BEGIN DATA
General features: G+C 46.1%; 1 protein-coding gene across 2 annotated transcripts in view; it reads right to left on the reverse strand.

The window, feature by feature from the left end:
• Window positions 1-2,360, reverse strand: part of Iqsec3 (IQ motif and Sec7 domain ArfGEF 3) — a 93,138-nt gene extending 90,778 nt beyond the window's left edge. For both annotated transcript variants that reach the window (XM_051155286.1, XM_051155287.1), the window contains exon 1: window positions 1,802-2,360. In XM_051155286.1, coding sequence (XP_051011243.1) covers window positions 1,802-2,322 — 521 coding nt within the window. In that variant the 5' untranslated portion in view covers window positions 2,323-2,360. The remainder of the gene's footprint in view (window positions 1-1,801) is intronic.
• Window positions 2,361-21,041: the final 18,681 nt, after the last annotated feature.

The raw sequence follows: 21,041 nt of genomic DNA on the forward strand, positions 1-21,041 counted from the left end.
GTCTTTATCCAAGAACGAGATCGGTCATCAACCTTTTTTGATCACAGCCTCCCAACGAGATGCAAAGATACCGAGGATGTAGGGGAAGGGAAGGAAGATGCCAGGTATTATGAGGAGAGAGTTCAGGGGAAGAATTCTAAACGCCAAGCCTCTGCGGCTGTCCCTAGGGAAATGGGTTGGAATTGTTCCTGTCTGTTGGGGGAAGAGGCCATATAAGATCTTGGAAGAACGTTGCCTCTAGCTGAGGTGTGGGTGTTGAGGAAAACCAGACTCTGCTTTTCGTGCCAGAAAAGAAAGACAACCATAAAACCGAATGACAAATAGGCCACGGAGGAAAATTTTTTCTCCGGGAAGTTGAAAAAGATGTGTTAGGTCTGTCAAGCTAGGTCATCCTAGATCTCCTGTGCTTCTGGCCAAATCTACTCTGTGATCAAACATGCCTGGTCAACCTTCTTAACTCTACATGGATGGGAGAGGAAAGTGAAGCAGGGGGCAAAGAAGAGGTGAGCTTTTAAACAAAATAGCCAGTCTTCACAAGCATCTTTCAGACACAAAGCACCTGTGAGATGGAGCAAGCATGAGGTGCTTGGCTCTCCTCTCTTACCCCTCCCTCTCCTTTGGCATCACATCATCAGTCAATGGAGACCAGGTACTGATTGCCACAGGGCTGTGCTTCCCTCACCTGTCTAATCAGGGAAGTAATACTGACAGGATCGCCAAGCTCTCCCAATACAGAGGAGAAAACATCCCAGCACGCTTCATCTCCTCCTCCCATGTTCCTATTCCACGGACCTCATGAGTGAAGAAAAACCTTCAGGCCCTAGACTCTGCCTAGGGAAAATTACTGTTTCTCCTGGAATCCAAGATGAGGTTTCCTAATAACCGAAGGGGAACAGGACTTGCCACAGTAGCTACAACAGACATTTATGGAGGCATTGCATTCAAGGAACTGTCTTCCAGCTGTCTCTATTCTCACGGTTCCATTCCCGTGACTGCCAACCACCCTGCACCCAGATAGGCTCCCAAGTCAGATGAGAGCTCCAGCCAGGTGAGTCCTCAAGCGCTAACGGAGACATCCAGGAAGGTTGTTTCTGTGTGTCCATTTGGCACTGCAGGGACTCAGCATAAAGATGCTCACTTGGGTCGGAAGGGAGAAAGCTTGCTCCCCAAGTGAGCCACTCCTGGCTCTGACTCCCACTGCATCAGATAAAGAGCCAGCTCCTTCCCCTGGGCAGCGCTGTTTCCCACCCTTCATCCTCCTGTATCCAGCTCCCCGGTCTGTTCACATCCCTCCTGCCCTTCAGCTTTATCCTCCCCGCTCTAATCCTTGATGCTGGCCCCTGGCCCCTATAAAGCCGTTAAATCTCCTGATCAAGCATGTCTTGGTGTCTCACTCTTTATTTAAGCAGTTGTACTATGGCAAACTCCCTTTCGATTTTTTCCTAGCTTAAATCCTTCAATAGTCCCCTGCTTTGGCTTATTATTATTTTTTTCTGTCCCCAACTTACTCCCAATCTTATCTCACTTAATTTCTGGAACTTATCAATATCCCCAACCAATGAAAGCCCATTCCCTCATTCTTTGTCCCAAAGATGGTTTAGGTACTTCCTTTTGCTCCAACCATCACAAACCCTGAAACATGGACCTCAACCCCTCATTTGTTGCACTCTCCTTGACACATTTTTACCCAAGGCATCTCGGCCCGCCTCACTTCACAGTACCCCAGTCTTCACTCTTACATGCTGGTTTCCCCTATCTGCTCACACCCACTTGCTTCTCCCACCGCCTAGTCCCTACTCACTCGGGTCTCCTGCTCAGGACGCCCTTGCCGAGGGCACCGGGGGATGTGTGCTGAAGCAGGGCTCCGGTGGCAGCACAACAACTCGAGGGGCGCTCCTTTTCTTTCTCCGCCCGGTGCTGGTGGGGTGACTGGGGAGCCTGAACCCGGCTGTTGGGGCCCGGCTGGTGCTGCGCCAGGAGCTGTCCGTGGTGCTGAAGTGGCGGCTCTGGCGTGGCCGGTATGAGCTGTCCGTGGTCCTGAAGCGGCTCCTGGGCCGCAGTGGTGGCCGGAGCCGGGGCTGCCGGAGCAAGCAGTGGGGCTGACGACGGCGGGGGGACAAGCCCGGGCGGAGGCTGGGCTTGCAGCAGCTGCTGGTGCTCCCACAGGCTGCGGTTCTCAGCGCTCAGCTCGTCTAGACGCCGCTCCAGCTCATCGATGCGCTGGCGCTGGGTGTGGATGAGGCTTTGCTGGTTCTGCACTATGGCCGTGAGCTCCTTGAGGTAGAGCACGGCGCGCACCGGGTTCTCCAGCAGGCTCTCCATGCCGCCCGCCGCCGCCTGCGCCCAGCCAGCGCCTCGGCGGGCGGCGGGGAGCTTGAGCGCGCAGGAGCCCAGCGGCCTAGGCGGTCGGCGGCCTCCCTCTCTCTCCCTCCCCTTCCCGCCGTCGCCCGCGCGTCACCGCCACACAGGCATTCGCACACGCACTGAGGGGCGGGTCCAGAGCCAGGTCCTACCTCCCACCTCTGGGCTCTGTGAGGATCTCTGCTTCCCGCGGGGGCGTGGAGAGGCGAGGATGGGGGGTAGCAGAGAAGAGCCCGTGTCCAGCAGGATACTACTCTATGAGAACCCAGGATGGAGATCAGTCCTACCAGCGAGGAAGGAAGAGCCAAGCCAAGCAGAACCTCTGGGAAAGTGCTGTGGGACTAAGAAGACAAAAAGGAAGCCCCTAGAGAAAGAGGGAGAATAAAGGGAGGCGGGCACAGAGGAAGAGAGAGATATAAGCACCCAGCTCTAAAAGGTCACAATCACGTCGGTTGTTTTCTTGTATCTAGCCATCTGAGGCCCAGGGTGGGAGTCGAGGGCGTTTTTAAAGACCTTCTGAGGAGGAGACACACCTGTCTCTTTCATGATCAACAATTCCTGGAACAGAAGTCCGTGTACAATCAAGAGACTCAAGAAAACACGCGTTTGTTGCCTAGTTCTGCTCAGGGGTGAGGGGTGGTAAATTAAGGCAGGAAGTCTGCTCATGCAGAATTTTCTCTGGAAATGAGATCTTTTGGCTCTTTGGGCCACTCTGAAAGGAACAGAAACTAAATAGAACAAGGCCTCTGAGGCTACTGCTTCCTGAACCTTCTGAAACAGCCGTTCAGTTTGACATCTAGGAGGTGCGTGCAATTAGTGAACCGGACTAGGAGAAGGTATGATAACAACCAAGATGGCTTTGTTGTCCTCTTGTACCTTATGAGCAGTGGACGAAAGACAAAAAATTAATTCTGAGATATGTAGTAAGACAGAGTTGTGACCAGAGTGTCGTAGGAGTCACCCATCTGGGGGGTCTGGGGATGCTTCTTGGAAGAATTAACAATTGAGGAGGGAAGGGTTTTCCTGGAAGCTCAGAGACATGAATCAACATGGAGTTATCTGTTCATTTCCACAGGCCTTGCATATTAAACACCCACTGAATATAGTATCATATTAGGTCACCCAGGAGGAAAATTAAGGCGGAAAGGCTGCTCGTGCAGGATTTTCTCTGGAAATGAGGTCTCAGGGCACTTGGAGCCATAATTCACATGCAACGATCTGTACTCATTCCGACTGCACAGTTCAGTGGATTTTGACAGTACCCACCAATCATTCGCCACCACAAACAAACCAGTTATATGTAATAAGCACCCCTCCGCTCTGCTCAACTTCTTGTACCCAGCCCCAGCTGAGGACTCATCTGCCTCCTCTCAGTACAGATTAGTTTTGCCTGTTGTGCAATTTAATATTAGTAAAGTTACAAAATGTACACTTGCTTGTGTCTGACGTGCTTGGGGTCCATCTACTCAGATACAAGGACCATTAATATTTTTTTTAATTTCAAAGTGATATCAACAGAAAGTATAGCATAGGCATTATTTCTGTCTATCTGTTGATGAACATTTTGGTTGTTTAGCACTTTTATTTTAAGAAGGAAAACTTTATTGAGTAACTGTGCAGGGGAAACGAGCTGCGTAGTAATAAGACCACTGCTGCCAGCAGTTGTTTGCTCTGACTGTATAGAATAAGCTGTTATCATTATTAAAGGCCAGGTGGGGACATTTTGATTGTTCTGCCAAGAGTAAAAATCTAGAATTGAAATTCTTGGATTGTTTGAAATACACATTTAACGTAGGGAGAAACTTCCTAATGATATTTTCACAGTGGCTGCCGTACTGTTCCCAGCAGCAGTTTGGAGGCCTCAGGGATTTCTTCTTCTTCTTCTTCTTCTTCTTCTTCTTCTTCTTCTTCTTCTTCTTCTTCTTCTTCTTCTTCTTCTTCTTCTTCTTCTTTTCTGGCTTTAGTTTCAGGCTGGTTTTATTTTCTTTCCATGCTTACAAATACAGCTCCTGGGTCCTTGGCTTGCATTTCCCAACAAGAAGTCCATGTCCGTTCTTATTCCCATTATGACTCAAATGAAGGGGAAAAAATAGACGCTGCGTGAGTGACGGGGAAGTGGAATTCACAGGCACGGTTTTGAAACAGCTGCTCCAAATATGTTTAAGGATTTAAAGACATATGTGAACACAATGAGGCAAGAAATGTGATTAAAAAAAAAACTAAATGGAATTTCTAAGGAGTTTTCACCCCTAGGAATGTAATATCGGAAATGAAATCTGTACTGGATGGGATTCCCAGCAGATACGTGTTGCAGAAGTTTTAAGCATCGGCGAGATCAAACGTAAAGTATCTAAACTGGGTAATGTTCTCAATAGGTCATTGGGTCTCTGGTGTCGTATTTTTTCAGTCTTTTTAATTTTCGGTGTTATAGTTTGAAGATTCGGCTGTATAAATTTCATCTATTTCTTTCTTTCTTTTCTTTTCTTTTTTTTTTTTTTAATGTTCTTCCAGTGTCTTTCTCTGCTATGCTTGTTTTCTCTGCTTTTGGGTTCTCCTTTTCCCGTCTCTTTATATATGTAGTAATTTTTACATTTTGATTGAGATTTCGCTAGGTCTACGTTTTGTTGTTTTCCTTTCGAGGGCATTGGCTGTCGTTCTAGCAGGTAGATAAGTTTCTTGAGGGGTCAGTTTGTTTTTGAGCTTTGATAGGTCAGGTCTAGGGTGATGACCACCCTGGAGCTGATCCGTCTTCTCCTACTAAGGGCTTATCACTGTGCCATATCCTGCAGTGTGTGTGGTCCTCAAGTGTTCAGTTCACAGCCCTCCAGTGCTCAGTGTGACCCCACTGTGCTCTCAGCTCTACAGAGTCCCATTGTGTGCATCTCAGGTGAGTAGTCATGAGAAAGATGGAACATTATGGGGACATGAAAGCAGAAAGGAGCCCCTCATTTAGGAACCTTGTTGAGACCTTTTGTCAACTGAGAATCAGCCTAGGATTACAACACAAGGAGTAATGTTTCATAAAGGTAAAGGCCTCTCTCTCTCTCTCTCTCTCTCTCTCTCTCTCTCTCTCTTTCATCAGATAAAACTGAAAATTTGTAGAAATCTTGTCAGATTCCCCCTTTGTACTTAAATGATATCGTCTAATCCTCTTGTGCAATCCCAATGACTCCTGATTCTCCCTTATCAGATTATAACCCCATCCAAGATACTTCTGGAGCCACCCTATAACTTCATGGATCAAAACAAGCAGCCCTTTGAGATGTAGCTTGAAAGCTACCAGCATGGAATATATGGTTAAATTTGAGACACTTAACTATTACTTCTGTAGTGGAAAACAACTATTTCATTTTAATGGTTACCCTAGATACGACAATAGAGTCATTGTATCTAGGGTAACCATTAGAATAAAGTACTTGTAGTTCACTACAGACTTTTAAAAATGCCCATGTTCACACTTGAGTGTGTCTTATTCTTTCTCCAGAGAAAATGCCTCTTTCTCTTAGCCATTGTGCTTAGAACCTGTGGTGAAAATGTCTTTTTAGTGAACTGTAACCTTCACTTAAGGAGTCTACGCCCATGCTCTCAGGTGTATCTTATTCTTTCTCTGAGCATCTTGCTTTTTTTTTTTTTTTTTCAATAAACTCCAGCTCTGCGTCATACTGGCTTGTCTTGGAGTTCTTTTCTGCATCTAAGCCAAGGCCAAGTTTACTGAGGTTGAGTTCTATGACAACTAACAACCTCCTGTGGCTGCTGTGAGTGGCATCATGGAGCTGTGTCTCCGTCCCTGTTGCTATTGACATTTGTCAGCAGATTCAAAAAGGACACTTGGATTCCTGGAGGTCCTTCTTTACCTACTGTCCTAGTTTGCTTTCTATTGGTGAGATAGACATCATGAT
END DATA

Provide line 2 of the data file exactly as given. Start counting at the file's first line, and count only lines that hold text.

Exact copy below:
The window, feature by feature from the left end: